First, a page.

Discovering, Learning and Exploiting Relevance

Part of Advances in Neural Information Processing Systems 27 (NIPS 2014)

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Cem Tekin, Mihaela van der Schaar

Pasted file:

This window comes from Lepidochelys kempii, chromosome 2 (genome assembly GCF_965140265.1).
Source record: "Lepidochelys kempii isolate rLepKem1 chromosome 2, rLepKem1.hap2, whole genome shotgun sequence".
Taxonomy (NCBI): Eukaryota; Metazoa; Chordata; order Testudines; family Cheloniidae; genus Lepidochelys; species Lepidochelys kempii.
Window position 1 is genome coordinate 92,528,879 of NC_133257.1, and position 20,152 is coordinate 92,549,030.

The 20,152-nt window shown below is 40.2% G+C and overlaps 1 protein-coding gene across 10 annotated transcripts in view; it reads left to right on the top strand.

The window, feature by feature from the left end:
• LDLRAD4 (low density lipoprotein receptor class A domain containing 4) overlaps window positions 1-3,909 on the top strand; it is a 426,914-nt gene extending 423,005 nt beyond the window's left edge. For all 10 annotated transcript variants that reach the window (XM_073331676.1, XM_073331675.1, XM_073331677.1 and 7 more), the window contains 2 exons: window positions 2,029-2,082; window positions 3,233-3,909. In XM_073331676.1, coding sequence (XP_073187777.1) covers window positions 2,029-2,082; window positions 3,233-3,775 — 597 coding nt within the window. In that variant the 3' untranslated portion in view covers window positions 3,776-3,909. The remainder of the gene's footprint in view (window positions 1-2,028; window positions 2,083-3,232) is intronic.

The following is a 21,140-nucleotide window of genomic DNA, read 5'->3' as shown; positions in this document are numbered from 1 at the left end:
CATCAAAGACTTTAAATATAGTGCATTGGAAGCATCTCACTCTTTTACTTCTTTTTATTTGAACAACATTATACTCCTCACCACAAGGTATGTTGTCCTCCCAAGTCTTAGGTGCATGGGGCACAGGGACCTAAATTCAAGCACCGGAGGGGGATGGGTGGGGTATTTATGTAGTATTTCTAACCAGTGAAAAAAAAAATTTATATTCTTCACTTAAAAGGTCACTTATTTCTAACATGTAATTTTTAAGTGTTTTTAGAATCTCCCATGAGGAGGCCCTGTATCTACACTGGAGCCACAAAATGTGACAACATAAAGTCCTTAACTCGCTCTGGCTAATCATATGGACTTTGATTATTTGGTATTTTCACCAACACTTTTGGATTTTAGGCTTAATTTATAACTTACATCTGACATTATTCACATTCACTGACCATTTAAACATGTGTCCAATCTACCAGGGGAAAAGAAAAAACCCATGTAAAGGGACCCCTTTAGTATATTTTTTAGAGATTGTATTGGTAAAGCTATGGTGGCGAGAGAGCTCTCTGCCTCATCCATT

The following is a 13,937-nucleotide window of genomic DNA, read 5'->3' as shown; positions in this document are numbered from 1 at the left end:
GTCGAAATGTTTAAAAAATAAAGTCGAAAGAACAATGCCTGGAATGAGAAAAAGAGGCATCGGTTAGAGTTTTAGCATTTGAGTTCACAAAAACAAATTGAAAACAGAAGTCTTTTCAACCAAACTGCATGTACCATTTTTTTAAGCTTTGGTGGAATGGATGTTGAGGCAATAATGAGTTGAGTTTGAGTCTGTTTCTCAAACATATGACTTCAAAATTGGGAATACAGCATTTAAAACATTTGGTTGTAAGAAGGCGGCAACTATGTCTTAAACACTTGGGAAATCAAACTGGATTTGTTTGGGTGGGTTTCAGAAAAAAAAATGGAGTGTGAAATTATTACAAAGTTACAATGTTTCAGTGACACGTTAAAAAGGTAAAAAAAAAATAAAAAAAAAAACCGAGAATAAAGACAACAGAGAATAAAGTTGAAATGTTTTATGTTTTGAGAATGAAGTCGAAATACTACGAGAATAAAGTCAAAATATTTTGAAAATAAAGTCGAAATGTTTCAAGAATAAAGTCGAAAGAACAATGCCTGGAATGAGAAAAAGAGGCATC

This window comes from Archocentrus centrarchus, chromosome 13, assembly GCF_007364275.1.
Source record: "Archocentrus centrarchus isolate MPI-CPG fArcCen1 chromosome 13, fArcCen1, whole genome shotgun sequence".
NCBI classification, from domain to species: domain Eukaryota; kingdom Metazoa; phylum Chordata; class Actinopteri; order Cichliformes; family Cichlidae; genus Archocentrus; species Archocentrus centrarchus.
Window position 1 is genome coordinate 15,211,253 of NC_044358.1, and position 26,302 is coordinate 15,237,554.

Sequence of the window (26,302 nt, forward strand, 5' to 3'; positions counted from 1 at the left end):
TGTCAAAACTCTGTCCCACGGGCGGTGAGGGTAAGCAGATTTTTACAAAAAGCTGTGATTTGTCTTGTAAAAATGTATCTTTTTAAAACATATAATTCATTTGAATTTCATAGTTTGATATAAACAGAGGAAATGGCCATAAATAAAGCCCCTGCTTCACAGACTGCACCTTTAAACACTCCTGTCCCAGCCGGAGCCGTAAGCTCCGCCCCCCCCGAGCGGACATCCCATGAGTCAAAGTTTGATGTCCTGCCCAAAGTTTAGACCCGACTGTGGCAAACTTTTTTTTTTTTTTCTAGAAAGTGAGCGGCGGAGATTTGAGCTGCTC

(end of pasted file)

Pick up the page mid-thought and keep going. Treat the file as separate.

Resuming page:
In this paper we consider the problem of learning online what is the information to consider when making sequential decisions. We formalize this as a contextual multi-armed bandit problem where a high dimensional ($D$-dimensional) context vector arrives to a learner which needs to select an action to maximize its expected reward at each time step. Each dimension of the context vector is called a type. We assume that there exists an unknown relation between actions and types, called the relevance relation, such that the reward of an action only depends on the contexts of the relevant types. When the relation is a function, i.e., the reward of an action only depends on the context of a single type, and the expected reward of an action is Lipschitz continuous in the context of its relevant type, we propose an algorithm that achieves $\tilde{O}(T^{\gamma})$ regret with a high probability, where $\gamma=2/(1+\sqrt{2})$. Our algorithm achieves this by learning the unknown relevance relation, whereas prior contextual bandit algorithms that do not exploit the existence of a relevance relation will have $\tilde{O}(T^{(D+1)/(D+2)})$ regret. Our algorithm alternates between exploring and exploiting, it does not require reward observations in exploitations, and it guarantees with a high probability that actions with suboptimality greater than $\epsilon$ are never selected in exploitations. Our proposed method can be applied to a variety of learning applications including medical diagnosis, recommender systems, popularity prediction from social networks, network security etc., where at each instance of time vast amounts of different types of information are available to the decision maker, but the effect of an action depends only on a single type.